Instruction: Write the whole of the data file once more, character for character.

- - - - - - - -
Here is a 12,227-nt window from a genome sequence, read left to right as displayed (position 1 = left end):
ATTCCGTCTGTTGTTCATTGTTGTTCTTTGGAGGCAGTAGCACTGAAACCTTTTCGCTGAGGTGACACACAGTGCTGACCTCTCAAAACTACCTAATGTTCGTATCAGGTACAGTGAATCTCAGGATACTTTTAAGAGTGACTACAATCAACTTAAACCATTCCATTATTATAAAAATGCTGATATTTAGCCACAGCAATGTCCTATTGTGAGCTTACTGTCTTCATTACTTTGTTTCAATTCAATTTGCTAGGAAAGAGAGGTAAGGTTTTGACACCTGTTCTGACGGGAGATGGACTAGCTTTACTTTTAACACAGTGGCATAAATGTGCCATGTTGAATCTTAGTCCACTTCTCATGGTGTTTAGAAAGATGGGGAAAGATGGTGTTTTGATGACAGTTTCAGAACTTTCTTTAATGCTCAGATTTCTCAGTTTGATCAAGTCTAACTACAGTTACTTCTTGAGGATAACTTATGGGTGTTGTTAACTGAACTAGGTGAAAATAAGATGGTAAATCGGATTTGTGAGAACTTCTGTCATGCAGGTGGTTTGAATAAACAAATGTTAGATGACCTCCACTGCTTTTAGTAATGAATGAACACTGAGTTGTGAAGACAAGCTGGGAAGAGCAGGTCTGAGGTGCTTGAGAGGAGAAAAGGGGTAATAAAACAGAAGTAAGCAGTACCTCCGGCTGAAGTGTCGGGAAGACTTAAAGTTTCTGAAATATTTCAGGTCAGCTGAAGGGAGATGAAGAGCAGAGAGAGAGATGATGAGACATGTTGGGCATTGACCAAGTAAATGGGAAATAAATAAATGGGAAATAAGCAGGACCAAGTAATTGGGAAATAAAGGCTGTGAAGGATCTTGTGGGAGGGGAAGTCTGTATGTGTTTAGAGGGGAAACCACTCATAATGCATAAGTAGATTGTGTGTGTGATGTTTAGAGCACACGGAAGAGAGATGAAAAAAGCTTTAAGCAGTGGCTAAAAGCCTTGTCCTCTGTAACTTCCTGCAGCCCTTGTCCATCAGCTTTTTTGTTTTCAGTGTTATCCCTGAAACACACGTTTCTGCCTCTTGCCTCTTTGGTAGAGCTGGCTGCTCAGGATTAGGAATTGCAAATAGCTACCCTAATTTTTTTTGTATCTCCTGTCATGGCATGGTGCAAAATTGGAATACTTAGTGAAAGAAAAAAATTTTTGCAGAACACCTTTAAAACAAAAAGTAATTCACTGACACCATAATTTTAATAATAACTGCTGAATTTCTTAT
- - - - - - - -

Here is a 12,227-nt window from a genome sequence, read left to right as displayed (position 1 = left end):
ATTCCGTCTGTTGTTCATTGTTGTTCTTTGGAGGCAGTAGCACTGAAACCTTTTCGCTGAGGTGACACACAGTGCTGACCTCTCAAAACTACCTAATGTTCGTATCAGGTACAGTGAATCTCAGGATACTTTTAAGAGTGACTACAATCAACTTAAACCATTCCATTATTATAAAAATGCTGATATTTAGCCACAGCAATGTCCTATTGTGAGCTTACTGTCTTCATTACTTTGTTTCAATTCAATTTGCTAGGAAAGAGAGGTAAGGTTTTGACACCTGTTCTGACGGGAGATGGACTAGCTTTACTTTTAACACAGTGGCATAAATGTGCCATGTTGAATCTTAGTCCACTTCTCATGGTGTTTAGAAAGATGGGGAAAGATGGTGTTTTGATGACAGTTTCAGAACTTTCTTTAATGCTCAGATTTCTCAGTTTGATCAAGTCTAACTACAGTTACTTCTTGAGGATAACTTATGGGTGTTGTTAACTGAACTAGGTGAAAATAAGATGGTAAATCGGATTTGTGAGAACTTCTGTCATGCAGGTGGTTTGAATAAACAAATGTTAGATGACCTCCACTGCTTTTAGTAATGAATGAACACTGAGTTGTGAAGACAAGCTGGGAAGAGCAGGTCTGAGGTGCTTGAGAGGAGAAAAGGGGTAATAAAACAGAAGTAAGCAGTACCTCCGGCTGAAGTGTCGGGAAGACTTAAAGTTTCTGAAATATTTCAGGTCAGCTGAAGGGAGATGAAGAGCAGAGAGAGAGATGATGAGACATGTTGGGCATTGACCAAGTAAATGGGAAATAAATAAATGGGAAATAAGCAGGACCAAGTAATTGGGAAATAAAGGCTGTGAAGGATCTTGTGGGAGGGGAAGTCTGTATGTGTTTAGAGGGGAAACCACTCATAATGCATAAGTAGATTGTGTGTGTGATGTTTAGAGCACACGGAAGAGAGATGAAAAAAGCTTTAAGCAGTGGCTAAAAGCCTTGTCCTCTGTAACTTCCTGCAGCCCTTGTCCATCAGCTTTTTTGTTTTCAGTGTTATCCCTGAAACACACGTTTCTGCCTCTTGCCTCTTTGGTAGAGCTGGCTGCTCAGGATTAGGAATTGCAAATAGCTACCCTAATTTTTTTTGTATCTCCTGTCATGGCATGGTGCAAAATTGGAATACTTAGTGAAAGAAAAAAATTTTTGCAGAACACCTTTAAAACAAAAAGTAATTCACTGACACCATAATTTTAATAATAACTGCTGAATTTCTTAT